An indicator of the incoming House Republican majority’s seriousness about cutting spending will be which members the party selects to head the various committees.
Many of the members in line to chair committees leave a lot to be desired from a limited government perspective (see here and here). In particular, the top candidates in line to chair the critical House Appropriations Committee, Reps. Jerry Lewis (R‑Calif.) and Hal Rogers (R‑Ky.), are about as inspiring as re‐heated meatloaf when it comes to their potential for pushing serious spending reforms.
According to the Wall Street Journal, appropriator Jack Kingston (R‑Ga.), is eyeing the chairman’s gavel even though he’s only fifth in line in terms of seniority. Kingston has put together a spending restraint plan in PowerPoint for consideration by the 26 member Republican Steering Committee, which will decide on committee chairs.
Although the Journal notes that Kingston is “no spending virgin,” there is a lot to like about his plan, which is promisingly entitled “Changing the Culture: A New Vision for the House Appropriations Committee.”
Here are my thoughts on the plan’s contents:
- One slide shows a list of “Big Stuff” and places at the top “State Addiction to the Federal Government.” The language is perfect and indicates that Kingston recognizes that federal aid to the states is a significant issue that needs to be addressed. Reinstituting “fiscal federalism” is one of the chief principles of reform addressed on the Downsizing Government website.
- The same slide acknowledges the trillion dollar cost of the wars in Afghanistan and Iraq. This inclusion perhaps signals that Kingston is prepared to get serious about reining in defense spending, unlike many Republicans.
- Kingston proposes new spending caps that would work to eventually reduce total federal spending to 18 percent of GDP. He notes that “This approach would require Congress to focus on the actual problem of spending, as opposed to deficits, which are a symptom.” Only interest on the debt would be off limits from sequestration should Congress fail to adhere to the spending caps.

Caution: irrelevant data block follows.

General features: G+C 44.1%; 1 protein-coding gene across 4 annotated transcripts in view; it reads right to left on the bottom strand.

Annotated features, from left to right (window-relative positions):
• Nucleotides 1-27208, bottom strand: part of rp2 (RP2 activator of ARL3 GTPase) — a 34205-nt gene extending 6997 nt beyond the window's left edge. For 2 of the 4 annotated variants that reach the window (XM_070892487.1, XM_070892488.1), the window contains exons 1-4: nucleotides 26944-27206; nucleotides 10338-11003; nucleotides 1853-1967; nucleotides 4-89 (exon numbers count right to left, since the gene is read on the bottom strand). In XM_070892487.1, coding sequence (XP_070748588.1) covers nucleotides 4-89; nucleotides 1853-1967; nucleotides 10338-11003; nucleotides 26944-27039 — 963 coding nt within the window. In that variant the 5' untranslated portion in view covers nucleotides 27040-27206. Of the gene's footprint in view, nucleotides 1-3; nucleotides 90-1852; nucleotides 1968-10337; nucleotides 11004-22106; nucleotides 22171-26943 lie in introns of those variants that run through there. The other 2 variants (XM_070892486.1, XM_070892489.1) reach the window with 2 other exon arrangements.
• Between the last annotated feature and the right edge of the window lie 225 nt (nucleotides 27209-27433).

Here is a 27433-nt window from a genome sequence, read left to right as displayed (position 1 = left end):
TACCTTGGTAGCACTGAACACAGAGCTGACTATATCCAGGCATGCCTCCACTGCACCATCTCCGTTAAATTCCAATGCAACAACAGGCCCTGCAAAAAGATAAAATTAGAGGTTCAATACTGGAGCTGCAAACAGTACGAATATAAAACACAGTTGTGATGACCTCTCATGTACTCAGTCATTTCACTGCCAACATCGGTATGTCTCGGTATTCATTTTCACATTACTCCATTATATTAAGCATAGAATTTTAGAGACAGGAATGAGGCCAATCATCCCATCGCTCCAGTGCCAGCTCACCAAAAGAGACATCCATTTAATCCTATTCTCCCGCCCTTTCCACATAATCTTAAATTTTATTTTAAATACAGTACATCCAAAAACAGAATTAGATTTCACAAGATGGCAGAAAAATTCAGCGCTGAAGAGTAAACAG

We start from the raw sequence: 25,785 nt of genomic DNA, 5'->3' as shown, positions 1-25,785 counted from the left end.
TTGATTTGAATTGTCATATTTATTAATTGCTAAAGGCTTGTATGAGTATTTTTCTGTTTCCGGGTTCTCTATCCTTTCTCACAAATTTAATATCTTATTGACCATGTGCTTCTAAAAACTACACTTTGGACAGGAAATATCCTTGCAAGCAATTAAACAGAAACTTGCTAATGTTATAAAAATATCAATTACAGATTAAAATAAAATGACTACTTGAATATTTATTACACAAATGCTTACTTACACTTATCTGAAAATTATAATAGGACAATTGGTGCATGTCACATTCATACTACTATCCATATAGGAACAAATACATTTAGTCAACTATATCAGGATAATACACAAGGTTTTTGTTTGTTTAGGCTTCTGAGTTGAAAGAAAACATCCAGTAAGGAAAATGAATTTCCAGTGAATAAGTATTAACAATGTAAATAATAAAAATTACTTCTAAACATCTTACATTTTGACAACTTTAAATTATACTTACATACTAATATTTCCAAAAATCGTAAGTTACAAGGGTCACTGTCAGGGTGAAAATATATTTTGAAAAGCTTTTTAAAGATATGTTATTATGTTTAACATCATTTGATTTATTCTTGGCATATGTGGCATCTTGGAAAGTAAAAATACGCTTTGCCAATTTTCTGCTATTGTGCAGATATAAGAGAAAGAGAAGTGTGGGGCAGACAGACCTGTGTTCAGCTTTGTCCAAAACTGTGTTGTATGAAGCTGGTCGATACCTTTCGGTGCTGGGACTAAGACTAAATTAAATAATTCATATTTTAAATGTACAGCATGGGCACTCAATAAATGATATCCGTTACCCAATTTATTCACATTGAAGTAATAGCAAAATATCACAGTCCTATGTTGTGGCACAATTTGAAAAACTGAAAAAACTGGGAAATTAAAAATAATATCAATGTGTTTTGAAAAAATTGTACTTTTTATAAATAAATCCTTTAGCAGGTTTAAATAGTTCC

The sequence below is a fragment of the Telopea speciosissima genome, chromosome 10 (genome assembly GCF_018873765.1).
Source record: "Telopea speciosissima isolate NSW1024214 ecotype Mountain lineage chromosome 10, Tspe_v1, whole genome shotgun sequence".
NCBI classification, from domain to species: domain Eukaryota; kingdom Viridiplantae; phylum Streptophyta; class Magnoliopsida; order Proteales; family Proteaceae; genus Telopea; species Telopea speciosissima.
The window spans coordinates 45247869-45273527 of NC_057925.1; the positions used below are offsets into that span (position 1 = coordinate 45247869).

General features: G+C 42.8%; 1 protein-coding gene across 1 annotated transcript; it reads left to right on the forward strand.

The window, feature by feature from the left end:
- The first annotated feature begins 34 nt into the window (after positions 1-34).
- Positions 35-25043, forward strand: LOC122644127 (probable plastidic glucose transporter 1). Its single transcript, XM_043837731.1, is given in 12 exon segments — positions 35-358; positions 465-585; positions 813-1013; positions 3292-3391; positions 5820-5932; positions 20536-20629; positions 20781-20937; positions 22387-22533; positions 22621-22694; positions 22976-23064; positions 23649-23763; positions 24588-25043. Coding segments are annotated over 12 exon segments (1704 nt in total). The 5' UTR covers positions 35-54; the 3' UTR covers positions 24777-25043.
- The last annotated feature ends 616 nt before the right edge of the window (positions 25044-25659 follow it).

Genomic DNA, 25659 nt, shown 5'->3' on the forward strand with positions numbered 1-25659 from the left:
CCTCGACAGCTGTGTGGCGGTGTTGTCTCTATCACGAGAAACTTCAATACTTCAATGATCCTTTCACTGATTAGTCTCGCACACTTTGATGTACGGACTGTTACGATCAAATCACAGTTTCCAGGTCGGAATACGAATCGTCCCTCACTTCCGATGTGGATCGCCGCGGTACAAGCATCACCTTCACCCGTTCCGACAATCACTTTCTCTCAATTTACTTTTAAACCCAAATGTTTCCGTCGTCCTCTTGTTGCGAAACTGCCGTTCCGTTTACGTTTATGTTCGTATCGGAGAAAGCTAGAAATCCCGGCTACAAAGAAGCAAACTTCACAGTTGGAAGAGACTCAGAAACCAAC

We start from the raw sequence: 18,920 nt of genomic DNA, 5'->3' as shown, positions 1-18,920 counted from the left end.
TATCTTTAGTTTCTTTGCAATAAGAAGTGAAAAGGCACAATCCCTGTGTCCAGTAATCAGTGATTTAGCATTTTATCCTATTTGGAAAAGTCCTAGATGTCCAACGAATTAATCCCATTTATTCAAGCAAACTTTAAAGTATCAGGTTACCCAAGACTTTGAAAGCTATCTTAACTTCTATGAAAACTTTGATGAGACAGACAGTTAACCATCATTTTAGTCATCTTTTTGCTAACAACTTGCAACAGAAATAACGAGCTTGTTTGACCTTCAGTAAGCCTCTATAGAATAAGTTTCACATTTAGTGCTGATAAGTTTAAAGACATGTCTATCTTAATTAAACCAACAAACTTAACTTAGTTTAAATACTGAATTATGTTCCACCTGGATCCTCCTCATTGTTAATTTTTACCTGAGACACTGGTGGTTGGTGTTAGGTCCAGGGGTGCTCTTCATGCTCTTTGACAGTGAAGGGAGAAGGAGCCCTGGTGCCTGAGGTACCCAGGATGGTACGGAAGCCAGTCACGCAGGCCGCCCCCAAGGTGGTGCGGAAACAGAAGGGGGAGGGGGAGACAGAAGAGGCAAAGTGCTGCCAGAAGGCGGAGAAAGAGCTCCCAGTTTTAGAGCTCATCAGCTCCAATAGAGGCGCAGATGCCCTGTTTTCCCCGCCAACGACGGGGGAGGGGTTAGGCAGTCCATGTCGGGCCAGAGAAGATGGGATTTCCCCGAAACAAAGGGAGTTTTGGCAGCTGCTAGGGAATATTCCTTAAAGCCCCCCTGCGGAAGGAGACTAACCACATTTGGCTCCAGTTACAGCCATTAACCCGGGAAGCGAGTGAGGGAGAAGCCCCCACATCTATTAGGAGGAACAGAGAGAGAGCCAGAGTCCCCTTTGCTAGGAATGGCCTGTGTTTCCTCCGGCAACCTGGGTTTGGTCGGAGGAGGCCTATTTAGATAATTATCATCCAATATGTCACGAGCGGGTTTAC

- Kingston calls federal grants “the new earmarks” and singles out the $7.2 billion broadband grant program for criticism, noting that it “pay[s] companies to do what they would do on their own.” As I recently explained, eliminating earmarks but keeping the federal grant programs that fund the same activities would amount to a Pyrrhic victory.
- Kingston calls for more “budget hawks” on the appropriations committee, and singles out spending reformer Rep. Jeff Flake (R‑Ariz.) for inclusion on the committee. He also calls for getting “members off subcommittees in which they are unable to take hard votes.” Amen. If Republicans want to cut spending, then they need to put members on the committees who will actually vote to do it.
The Journal explains that the GOP leadership, in particular incoming House Speaker John Boehner, had better take Kingston’s candidacy seriously:
Officially, committee chairs are selected by the 26 or so person GOP Steering Committee, but Mr. Boehner has five votes on the panel and he can block anyone from getting the nod. A Steering Committee decision can be overturned by a vote of the full GOP House conference, and the leadership should worry that selecting someone like Mr. Rogers could lead to a rank‐and‐file revolt.
Republicans claim to be the party of fiscal probity and that they’ve learned from their demise in 2006. Mr. Kingston’s proposals are the kind of creative thinking that Republicans are going to need to carry out the principles and agenda they say they believe in.
When tea party voters helped give the Republicans a second chance at reining in government spending, they didn’t have in mind re‐heated meatloaf – they want steak. Boehner and the House GOP leadership would be wise to oblige, or else these voters might dine elsewhere in 2012.